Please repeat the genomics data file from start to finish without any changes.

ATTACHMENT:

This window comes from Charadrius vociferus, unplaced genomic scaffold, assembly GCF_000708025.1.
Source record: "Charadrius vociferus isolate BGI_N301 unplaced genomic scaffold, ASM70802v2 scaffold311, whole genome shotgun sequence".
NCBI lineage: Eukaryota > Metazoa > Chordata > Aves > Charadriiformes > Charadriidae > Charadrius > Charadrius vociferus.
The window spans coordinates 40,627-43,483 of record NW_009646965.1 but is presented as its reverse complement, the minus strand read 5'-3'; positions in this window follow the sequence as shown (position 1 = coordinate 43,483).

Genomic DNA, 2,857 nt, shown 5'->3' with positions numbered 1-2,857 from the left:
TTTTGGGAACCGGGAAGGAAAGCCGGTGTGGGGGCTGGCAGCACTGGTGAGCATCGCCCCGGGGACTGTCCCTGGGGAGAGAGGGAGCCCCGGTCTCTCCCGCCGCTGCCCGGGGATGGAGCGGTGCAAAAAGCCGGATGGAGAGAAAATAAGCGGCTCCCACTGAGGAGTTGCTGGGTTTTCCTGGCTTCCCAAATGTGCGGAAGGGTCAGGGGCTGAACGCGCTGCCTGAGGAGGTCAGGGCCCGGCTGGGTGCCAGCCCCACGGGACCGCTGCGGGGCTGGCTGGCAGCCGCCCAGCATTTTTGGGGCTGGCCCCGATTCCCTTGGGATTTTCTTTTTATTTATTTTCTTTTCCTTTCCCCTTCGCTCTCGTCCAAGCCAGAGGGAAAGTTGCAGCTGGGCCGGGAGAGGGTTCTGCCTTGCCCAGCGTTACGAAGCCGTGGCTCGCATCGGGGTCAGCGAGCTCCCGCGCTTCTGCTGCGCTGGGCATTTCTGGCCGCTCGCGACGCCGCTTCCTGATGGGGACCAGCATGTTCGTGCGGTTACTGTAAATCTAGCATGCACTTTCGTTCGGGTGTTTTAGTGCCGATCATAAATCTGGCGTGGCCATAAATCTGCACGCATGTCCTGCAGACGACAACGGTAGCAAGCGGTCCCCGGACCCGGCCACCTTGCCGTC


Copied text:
This window comes from Charadrius vociferus, unplaced genomic scaffold, assembly GCF_000708025.1.
Source record: "Charadrius vociferus isolate BGI_N301 unplaced genomic scaffold, ASM70802v2 scaffold311, whole genome shotgun sequence".
NCBI lineage: Eukaryota > Metazoa > Chordata > Aves > Charadriiformes > Charadriidae > Charadrius > Charadrius vociferus.
The window spans coordinates 40,627-43,483 of record NW_009646965.1 but is presented as its reverse complement, the minus strand read 5'-3'; positions in this window follow the sequence as shown (position 1 = coordinate 43,483).

Genomic DNA, 2,857 nt, shown 5'->3' with positions numbered 1-2,857 from the left:
TTTTGGGAACCGGGAAGGAAAGCCGGTGTGGGGGCTGGCAGCACTGGTGAGCATCGCCCCGGGGACTGTCCCTGGGGAGAGAGGGAGCCCCGGTCTCTCCCGCCGCTGCCCGGGGATGGAGCGGTGCAAAAAGCCGGATGGAGAGAAAATAAGCGGCTCCCACTGAGGAGTTGCTGGGTTTTCCTGGCTTCCCAAATGTGCGGAAGGGTCAGGGGCTGAACGCGCTGCCTGAGGAGGTCAGGGCCCGGCTGGGTGCCAGCCCCACGGGACCGCTGCGGGGCTGGCTGGCAGCCGCCCAGCATTTTTGGGGCTGGCCCCGATTCCCTTGGGATTTTCTTTTTATTTATTTTCTTTTCCTTTCCCCTTCGCTCTCGTCCAAGCCAGAGGGAAAGTTGCAGCTGGGCCGGGAGAGGGTTCTGCCTTGCCCAGCGTTACGAAGCCGTGGCTCGCATCGGGGTCAGCGAGCTCCCGCGCTTCTGCTGCGCTGGGCATTTCTGGCCGCTCGCGACGCCGCTTCCTGATGGGGACCAGCATGTTCGTGCGGTTACTGTAAATCTAGCATGCACTTTCGTTCGGGTGTTTTAGTGCCGATCATAAATCTGGCGTGGCCATAAATCTGCACGCATGTCCTGCAGACGACAACGGTAGCAAGCGGTCCCCGGACCCGGCCACCTTGCCGTC